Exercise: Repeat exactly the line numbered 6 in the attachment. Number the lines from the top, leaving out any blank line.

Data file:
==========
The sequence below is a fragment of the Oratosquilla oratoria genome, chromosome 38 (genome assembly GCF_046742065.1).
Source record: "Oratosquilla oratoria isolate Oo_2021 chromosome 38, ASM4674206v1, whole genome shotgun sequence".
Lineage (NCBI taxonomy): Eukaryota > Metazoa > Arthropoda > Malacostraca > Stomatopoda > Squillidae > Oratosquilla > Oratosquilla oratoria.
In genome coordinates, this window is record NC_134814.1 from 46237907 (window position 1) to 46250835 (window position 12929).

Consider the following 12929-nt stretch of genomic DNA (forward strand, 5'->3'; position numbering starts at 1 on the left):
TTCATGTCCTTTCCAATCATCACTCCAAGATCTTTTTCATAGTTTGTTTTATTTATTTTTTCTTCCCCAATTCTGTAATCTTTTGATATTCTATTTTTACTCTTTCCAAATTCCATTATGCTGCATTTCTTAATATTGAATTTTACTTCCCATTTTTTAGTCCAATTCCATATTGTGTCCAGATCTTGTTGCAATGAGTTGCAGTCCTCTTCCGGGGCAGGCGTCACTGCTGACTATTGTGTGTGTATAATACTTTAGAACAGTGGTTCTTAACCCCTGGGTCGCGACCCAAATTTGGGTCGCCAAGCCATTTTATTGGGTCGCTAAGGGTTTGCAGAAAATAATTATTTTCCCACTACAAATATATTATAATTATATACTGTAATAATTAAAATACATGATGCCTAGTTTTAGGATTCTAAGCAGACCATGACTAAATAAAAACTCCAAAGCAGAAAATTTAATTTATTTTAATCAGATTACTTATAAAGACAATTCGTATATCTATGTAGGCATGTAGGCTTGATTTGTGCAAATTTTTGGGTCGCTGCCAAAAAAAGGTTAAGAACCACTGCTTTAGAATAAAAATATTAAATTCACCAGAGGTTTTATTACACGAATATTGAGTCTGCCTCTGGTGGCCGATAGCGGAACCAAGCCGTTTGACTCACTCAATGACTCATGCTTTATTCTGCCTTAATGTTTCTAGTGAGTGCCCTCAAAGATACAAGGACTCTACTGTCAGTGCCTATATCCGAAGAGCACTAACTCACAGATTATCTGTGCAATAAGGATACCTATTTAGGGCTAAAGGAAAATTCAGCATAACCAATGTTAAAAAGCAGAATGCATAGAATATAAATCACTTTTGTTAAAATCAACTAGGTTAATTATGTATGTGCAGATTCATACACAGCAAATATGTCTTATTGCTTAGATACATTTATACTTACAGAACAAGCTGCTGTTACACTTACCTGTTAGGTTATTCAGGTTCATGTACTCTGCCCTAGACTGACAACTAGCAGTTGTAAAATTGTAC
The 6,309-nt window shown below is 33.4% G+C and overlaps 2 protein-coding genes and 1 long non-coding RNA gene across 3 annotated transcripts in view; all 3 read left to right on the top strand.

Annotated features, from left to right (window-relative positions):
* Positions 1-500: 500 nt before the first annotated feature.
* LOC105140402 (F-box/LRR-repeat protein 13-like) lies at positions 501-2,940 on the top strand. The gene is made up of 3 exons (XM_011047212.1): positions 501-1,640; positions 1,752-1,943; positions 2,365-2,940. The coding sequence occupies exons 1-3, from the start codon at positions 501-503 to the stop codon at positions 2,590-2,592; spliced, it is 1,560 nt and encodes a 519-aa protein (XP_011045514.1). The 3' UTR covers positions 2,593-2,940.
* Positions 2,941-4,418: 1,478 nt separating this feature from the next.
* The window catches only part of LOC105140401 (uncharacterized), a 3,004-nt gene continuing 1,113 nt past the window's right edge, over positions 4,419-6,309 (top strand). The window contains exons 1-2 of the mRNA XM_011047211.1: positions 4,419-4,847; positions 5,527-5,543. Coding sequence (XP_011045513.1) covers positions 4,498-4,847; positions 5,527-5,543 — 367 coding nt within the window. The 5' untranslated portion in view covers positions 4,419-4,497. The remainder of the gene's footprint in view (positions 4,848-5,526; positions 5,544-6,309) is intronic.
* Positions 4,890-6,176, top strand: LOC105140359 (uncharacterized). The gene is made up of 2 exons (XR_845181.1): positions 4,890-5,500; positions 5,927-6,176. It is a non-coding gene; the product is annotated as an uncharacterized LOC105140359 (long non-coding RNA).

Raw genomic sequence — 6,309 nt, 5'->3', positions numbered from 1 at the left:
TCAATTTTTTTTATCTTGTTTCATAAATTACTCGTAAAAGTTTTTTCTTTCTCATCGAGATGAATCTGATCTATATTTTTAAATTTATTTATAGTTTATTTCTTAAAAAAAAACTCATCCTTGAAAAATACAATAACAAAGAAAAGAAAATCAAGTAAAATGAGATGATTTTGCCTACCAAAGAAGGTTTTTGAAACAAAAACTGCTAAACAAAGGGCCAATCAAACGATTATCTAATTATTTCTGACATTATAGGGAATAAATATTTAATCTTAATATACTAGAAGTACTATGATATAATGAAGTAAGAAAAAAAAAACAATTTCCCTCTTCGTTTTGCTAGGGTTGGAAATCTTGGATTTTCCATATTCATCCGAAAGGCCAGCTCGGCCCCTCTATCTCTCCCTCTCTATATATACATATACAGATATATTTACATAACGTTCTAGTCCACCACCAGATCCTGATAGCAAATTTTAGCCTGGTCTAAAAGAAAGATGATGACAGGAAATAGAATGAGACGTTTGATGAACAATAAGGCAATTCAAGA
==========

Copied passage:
TTCATGTCCTTTCCAATCATCACTCCAAGATCTTTTTCATAGTTTGTTTTATTTATTTTTTCTTCCCCAATTCTGTAATCTTTTGATATTCTATTTTTACTCTTTCCAAATTCCATTATGCTGCATTTCTTAATATTGAATTTTACTTCCCATTTTTTAGTCCAATTCCATATTGTGTCCAGATCTTGTTGCAATGAGTTGCAGTCCTCTTCCGGGGCAGGCGTCACTGCTGACTATTGTGTGTGTATAATACTTTAGAACAGTGGTTCTTAACCCCTGGGTCGCGACCCAAATTTGGGTCGCCAAGCCATTTTATTGGGTCGCTAAGGGTTTGCAGAAAATAATTATTTTCCCACTACAAATATATTATAATTATATACTGTAATAATTAAAATACATGATGCCTAGTTTTAGGATTCTAAGCAGACCATGACTAAATAAAAACTCCAAAGCAGAAAATTTAATTTATTTTAATCAGATTACTTATAAAGACAATTCGTATATCTATGTAGGCATGTAGGCTTGATTTGTGCAAATTTTTGGGTCGCTGCCAAAAAAAGGTTAAGAACCACTGCTTTAGAATAAAAATATTAAATTCACCAGAGGTTTTATTACACGAATATTGAGTCTGCCTCTGGTGGCCGATAGCGGAACCAAGCCGTTTGACTCACTCAATGACTCATGCTTTATTCTGCCTTAATGTTTCTAGTGAGTGCCCTCAAAGATACAAGGACTCTACTGTCAGTGCCTATATCCGAAGAGCACTAACTCACAGATTATCTGTGCAATAAGGATACCTATTTAGGGCTAAAGGAAAATTCAGCATAACCAATGTTAAAAAGCAGAATGCATAGAATATAAATCACTTTTGTTAAAATCAACTAGGTTAATTATGTATGTGCAGATTCATACACAGCAAATATGTCTTATTGCTTAGATACATTTATACTTACAGAACAAGCTGCTGTTACACTTACCTGTTAGGTTATTCAGGTTCATGTACTCTGCCCTAGACTGACAACTAGCAGTTGTAAAATTGTAC